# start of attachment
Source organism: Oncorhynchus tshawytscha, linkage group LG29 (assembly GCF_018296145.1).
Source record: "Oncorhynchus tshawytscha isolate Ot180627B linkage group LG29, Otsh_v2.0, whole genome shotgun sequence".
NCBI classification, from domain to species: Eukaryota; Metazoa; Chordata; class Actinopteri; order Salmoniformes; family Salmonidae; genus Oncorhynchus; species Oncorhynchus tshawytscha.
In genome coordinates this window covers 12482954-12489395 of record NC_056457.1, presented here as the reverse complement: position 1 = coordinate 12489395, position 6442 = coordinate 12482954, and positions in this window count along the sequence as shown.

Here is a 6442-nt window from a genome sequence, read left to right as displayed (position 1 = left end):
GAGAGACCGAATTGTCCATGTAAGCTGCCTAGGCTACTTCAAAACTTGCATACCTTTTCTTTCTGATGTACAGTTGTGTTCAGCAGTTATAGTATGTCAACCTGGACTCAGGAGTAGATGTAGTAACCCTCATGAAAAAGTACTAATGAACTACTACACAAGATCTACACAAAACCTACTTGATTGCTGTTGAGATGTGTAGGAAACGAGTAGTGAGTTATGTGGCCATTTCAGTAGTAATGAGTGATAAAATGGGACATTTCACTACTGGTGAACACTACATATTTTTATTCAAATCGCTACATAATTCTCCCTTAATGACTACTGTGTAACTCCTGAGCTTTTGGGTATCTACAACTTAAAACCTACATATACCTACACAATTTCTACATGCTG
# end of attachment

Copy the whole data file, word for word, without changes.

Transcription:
Source organism: Oncorhynchus tshawytscha, linkage group LG29 (assembly GCF_018296145.1).
Source record: "Oncorhynchus tshawytscha isolate Ot180627B linkage group LG29, Otsh_v2.0, whole genome shotgun sequence".
NCBI classification, from domain to species: Eukaryota; Metazoa; Chordata; class Actinopteri; order Salmoniformes; family Salmonidae; genus Oncorhynchus; species Oncorhynchus tshawytscha.
In genome coordinates this window covers 12482954-12489395 of record NC_056457.1, presented here as the reverse complement: position 1 = coordinate 12489395, position 6442 = coordinate 12482954, and positions in this window count along the sequence as shown.

Here is a 6442-nt window from a genome sequence, read left to right as displayed (position 1 = left end):
GAGAGACCGAATTGTCCATGTAAGCTGCCTAGGCTACTTCAAAACTTGCATACCTTTTCTTTCTGATGTACAGTTGTGTTCAGCAGTTATAGTATGTCAACCTGGACTCAGGAGTAGATGTAGTAACCCTCATGAAAAAGTACTAATGAACTACTACACAAGATCTACACAAAACCTACTTGATTGCTGTTGAGATGTGTAGGAAACGAGTAGTGAGTTATGTGGCCATTTCAGTAGTAATGAGTGATAAAATGGGACATTTCACTACTGGTGAACACTACATATTTTTATTCAAATCGCTACATAATTCTCCCTTAATGACTACTGTGTAACTCCTGAGCTTTTGGGTATCTACAACTTAAAACCTACATATACCTACACAATTTCTACATGCTG